Which bank is quick to raise, but slow to pass when it comes to interest rates?

St.George Bank takes on average 15.5 days to pass on RBA cash rate cuts while taking just four days to raise rates, new research by Credit Suisse has found.

NAB and Westpac are the most prompt at passing on rate cuts – taking just eight days.

The figures are based on responsiveness of lenders to changes in the RBA cash rate for interest rate decisions dating from 2008 to 2013.

On average, Credit Suisse found that lenders are more than twice as quick to pass on a rate increase than a rate decrease.

They take three to five days on average to respond to a rate increase with the Commonwealth Bank being the fastest at 3.7 days and NAB’s Homeside being the slowest at 5.3 days.

In contrast, they take nine to 11 days to pass on a rate decrease.

ANZ takes the longest of the big four banks to pass on rate cuts – at just over 10 days, but also the longest on raising its mortgage rates following a cash rate rise. This result is skewed by the bank’s policy since January 2012 of making ‘independent ‘interest rate announcements on the second Friday of every month with a gap of 10 days or more between RBA announcements and ANZ decisions in some months.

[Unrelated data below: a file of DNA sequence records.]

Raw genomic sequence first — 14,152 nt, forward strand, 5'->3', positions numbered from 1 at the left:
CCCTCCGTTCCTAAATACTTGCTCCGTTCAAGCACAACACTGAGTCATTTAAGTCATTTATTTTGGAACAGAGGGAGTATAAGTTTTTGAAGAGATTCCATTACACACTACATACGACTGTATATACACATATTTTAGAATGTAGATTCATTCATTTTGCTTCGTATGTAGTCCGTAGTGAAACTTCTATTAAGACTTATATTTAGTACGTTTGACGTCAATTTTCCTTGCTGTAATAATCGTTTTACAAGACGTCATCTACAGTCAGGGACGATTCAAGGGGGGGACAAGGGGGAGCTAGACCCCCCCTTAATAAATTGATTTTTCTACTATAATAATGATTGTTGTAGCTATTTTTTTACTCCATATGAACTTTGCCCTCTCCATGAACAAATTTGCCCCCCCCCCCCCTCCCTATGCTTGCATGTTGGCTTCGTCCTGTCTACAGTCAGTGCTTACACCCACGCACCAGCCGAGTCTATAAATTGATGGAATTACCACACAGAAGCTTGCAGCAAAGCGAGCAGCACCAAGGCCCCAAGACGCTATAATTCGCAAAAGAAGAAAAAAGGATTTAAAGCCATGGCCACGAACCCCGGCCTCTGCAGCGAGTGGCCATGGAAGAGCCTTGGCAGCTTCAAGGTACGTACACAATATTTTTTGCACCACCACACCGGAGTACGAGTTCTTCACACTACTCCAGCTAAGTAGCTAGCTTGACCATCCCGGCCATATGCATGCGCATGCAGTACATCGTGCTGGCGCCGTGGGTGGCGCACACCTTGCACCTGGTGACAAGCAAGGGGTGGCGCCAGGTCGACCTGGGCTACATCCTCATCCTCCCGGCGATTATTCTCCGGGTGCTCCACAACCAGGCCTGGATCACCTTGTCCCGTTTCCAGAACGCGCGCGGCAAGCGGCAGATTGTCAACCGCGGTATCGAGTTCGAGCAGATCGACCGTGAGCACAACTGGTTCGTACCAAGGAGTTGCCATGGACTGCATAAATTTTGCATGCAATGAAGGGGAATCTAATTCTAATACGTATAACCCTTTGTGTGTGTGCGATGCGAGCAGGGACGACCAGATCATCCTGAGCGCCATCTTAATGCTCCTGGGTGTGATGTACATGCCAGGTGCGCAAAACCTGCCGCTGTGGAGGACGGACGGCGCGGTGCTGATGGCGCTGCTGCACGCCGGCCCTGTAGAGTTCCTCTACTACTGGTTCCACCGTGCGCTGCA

Credit Suisse analysts Jarrod Martin and James Ellis say delaying a rate cut pass-through “incrementally increases net interest income in the relevant operating period”.

By delaying passing on rate cuts the big four banks, which have around 85% of the mortgage market, earn around $12 million a day from borrowers who have variable loans, Canberra-based think tank The Australian Institute calculated last year.

The latest data suggests big banks are taking less time to pass on cash rate increases while still taking as long to cut their mortgage rates when the cash rate falls.

In October last year the Economic Record, published by the Economic Society of Australia, reported that the major banks take 6.8 days to lift mortgage rates when the RBA lifts the cash rate and 10.6 days to pass on rate cuts.

This article first appeared on Property Observer.



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